In the coming years, when entrepreneurs are used to dropping in at 1871 to share ideas and prolific entrepreneurs, technologists, and investors are thrust into the spotlight through event platforms such as Technori and Entrepreneurs Unpluggd, we will look back and see that there are lots of big, ambitious companies in Chicago. They might not even know exactly how they’ll make money! But just as it didn’t happen overnight in New York, it hasn’t happened overnight here in Chicago either. The story here isn’t what isn’t in Chicago. At best, it’s what isn’t in Chicago yet. And as someone constantly in pursuit of massively ambitious ideas, being part of Chicago’s digital entrepreneurship renaissance makes it the best city on earth to be a technology entrepreneur.
Okay, now that we’ve finished lesson 3, we’re ready to build our first text-based game. This is going to be pretty simple / boring because it’s just going to run in the command line (i.e., the Terminal window). But it will be a game nonetheless…
I couldn’t find a really simple example of a command-line game for Ruby so I came up with my own. It’s called “Math Wars”. We’ll give the user a series of math problems and keep track of how many they get right and wrong. Each math problem will be either addition, subtraction and multiplication. When the user gets 10 problems right, the game will be over and we’ll report back a score.
So let’s start with what’s called an “algorithm.” It’s basically a set of instructions on what our program will do, without regard for writing the exact code we’ll need. Here’s my algorithm:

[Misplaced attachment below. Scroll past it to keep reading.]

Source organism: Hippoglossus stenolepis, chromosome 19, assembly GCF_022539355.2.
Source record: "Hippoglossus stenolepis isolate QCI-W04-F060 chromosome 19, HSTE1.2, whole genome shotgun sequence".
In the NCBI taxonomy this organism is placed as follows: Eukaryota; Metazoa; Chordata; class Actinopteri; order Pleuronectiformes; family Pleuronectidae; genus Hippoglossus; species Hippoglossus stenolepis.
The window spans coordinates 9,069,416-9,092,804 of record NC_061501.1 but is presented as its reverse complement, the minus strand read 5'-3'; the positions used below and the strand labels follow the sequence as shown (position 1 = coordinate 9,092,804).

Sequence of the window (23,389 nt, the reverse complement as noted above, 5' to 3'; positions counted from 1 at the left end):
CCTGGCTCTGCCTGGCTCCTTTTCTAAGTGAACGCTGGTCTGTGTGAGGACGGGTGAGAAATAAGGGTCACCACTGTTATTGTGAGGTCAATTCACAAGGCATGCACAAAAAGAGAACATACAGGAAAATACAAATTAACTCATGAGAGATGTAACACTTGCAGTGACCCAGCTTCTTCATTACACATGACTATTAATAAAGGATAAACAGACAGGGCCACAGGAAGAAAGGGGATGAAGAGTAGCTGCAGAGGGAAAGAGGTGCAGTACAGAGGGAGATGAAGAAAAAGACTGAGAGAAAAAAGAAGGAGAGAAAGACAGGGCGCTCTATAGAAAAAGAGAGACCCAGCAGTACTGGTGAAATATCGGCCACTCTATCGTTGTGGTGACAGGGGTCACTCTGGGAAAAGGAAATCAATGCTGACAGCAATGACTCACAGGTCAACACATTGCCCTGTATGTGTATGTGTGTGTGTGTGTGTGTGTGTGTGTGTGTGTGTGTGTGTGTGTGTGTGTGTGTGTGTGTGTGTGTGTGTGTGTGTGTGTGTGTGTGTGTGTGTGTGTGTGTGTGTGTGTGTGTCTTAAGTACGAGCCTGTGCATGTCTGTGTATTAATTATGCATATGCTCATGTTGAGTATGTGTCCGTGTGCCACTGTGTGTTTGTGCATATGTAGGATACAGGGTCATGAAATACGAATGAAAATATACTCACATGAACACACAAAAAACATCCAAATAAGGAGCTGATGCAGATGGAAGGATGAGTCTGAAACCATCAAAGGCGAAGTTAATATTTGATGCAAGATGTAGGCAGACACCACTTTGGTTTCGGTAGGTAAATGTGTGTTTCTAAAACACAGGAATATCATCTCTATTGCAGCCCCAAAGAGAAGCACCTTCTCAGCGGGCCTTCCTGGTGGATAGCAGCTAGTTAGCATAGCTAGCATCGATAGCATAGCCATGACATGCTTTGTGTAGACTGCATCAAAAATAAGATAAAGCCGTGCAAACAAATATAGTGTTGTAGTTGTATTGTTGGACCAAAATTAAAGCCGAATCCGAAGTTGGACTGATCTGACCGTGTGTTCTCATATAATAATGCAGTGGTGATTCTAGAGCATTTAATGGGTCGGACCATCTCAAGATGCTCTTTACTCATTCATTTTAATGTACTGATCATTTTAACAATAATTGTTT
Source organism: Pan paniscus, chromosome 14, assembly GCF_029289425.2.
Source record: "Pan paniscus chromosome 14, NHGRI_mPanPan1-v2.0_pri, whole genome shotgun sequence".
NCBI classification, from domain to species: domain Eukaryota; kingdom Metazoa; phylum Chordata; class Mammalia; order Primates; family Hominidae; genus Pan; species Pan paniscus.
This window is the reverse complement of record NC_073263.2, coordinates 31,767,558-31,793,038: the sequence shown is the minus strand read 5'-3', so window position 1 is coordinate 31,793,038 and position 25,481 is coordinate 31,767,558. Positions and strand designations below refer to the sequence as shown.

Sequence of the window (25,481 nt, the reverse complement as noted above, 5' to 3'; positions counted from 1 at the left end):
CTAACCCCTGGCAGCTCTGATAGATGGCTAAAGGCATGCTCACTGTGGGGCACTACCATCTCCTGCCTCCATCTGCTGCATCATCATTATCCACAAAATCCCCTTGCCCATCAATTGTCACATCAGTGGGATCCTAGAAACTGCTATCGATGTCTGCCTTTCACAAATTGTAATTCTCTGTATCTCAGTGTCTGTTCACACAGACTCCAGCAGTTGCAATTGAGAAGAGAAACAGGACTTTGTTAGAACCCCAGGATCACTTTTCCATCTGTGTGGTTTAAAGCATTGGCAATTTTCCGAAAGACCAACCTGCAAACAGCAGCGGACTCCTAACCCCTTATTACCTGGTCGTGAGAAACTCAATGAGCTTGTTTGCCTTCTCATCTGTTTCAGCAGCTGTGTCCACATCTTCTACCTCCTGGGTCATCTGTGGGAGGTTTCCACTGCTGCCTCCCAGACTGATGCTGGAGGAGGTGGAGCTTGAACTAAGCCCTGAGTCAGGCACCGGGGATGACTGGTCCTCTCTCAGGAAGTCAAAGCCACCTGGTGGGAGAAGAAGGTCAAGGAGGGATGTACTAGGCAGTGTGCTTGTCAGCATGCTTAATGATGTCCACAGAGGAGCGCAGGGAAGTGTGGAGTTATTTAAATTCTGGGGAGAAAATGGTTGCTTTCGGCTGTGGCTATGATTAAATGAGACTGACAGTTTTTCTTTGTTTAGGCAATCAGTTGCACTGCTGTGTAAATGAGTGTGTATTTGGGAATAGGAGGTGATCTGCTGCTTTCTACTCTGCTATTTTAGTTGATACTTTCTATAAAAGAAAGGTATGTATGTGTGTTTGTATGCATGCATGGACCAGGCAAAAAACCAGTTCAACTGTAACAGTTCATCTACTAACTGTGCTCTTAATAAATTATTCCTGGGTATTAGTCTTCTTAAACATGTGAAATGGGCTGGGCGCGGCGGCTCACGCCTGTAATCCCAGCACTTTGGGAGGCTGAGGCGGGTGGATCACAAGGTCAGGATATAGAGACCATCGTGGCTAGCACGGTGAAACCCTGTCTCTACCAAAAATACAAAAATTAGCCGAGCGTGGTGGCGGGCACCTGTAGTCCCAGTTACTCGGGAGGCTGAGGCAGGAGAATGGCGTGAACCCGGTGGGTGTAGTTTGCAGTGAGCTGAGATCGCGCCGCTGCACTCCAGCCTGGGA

Print “Welcome to Math Wars!”
var currentNumberRight = 0; #this will be an integer
var currentNumberWrong = 0; #this will be an integer also
#create a loop that continually asks questions
do the following until the currentNumberRight >= 10:
var firstNumber = Random Number between 0 and 9
var secondNumber = Random Number between 0 and 9
var randomNumber = Random Number between 1 and 3
var operator; #declare the operator variable, which will be random
if (randomNumber == 1) then
operator = “+”
else if (randomNumber == 2) then
operator = “-“
operator = “*”
var correctAnswer; #create a variable for the correct answer
if (operator == “+”) then
correctAnswer = firstNumber + secondNumber
else if (operator == “-“) then
correctAnswer = firstNumber - secondNumber
else if (operator == “*”) then
correctAnswer = firstNumber * secondNumber
Print firstNumber + operator + secondNumber;
var userAnswer = answer inputted by the user
if (userAnswer == correctAnswer) then
print “you’re right!”
currentNumberRight = currentNumberRight + 1;
print “sorry, the right answer was ” + correctAnswer
currentNumberWrong = currentNumberWrong + 1;
if (currentNumberRight == 10) then
print “you win!”
var totalQuestions = currentNumberRight + currentNumberWrong
var userPercentage = currentNumberRight / totalQuestions
print “your percentage right was: ” + userPercentage
Okay, Adam — get going! One hint — ruby has a function to generate a random variable. Take a look here to learn about it.
Okay, now we’ve learned a bit about how to create a simple program in Ruby (in lesson 2), there are two more concepts we have to learn before we can create an interesting program (perhaps we’ll make a game, Adam!)
Those two concepts are (1) Logical Constructors and (2) Loops